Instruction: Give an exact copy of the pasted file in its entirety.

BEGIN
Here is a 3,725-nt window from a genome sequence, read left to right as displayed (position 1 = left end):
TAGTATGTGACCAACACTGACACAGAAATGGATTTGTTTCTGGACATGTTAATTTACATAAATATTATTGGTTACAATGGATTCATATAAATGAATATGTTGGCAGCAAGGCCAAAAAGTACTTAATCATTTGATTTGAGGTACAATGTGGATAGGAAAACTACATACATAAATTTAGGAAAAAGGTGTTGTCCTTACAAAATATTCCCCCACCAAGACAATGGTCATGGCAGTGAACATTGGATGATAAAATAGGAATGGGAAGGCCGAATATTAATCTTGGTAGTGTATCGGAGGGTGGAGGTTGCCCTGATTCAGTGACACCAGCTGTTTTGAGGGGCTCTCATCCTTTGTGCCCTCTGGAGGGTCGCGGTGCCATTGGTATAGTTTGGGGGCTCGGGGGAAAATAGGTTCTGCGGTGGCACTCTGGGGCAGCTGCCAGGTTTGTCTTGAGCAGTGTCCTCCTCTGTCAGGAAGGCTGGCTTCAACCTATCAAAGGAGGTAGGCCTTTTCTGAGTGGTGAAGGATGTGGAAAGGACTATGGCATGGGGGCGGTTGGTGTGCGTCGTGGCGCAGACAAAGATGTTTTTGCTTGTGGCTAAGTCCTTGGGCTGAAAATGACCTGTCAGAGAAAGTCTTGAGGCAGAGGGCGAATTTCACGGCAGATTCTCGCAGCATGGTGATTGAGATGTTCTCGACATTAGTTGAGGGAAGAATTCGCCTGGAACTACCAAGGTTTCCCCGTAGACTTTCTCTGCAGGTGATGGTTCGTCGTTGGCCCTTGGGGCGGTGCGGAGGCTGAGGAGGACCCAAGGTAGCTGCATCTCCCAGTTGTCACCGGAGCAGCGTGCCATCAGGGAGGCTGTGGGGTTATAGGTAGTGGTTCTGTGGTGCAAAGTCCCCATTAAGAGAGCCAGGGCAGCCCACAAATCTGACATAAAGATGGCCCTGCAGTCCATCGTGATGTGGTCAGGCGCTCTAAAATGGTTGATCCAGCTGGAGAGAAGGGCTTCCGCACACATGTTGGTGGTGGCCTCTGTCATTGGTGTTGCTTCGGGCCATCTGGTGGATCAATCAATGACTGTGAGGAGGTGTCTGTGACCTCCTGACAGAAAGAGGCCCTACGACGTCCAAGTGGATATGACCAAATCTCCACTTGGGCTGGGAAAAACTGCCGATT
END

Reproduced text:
Here is a 3,725-nt window from a genome sequence, read left to right as displayed (position 1 = left end):
TAGTATGTGACCAACACTGACACAGAAATGGATTTGTTTCTGGACATGTTAATTTACATAAATATTATTGGTTACAATGGATTCATATAAATGAATATGTTGGCAGCAAGGCCAAAAAGTACTTAATCATTTGATTTGAGGTACAATGTGGATAGGAAAACTACATACATAAATTTAGGAAAAAGGTGTTGTCCTTACAAAATATTCCCCCACCAAGACAATGGTCATGGCAGTGAACATTGGATGATAAAATAGGAATGGGAAGGCCGAATATTAATCTTGGTAGTGTATCGGAGGGTGGAGGTTGCCCTGATTCAGTGACACCAGCTGTTTTGAGGGGCTCTCATCCTTTGTGCCCTCTGGAGGGTCGCGGTGCCATTGGTATAGTTTGGGGGCTCGGGGGAAAATAGGTTCTGCGGTGGCACTCTGGGGCAGCTGCCAGGTTTGTCTTGAGCAGTGTCCTCCTCTGTCAGGAAGGCTGGCTTCAACCTATCAAAGGAGGTAGGCCTTTTCTGAGTGGTGAAGGATGTGGAAAGGACTATGGCATGGGGGCGGTTGGTGTGCGTCGTGGCGCAGACAAAGATGTTTTTGCTTGTGGCTAAGTCCTTGGGCTGAAAATGACCTGTCAGAGAAAGTCTTGAGGCAGAGGGCGAATTTCACGGCAGATTCTCGCAGCATGGTGATTGAGATGTTCTCGACATTAGTTGAGGGAAGAATTCGCCTGGAACTACCAAGGTTTCCCCGTAGACTTTCTCTGCAGGTGATGGTTCGTCGTTGGCCCTTGGGGCGGTGCGGAGGCTGAGGAGGACCCAAGGTAGCTGCATCTCCCAGTTGTCACCGGAGCAGCGTGCCATCAGGGAGGCTGTGGGGTTATAGGTAGTGGTTCTGTGGTGCAAAGTCCCCATTAAGAGAGCCAGGGCAGCCCACAAATCTGACATAAAGATGGCCCTGCAGTCCATCGTGATGTGGTCAGGCGCTCTAAAATGGTTGATCCAGCTGGAGAGAAGGGCTTCCGCACACATGTTGGTGGTGGCCTCTGTCATTGGTGTTGCTTCGGGCCATCTGGTGGATCAATCAATGACTGTGAGGAGGTGTCTGTGACCTCCTGACAGAAAGAGGCCCTACGACGTCCAAGTGGATATGACCAAATCTCCACTTGGGCTGGGAAAAACTGCCGATT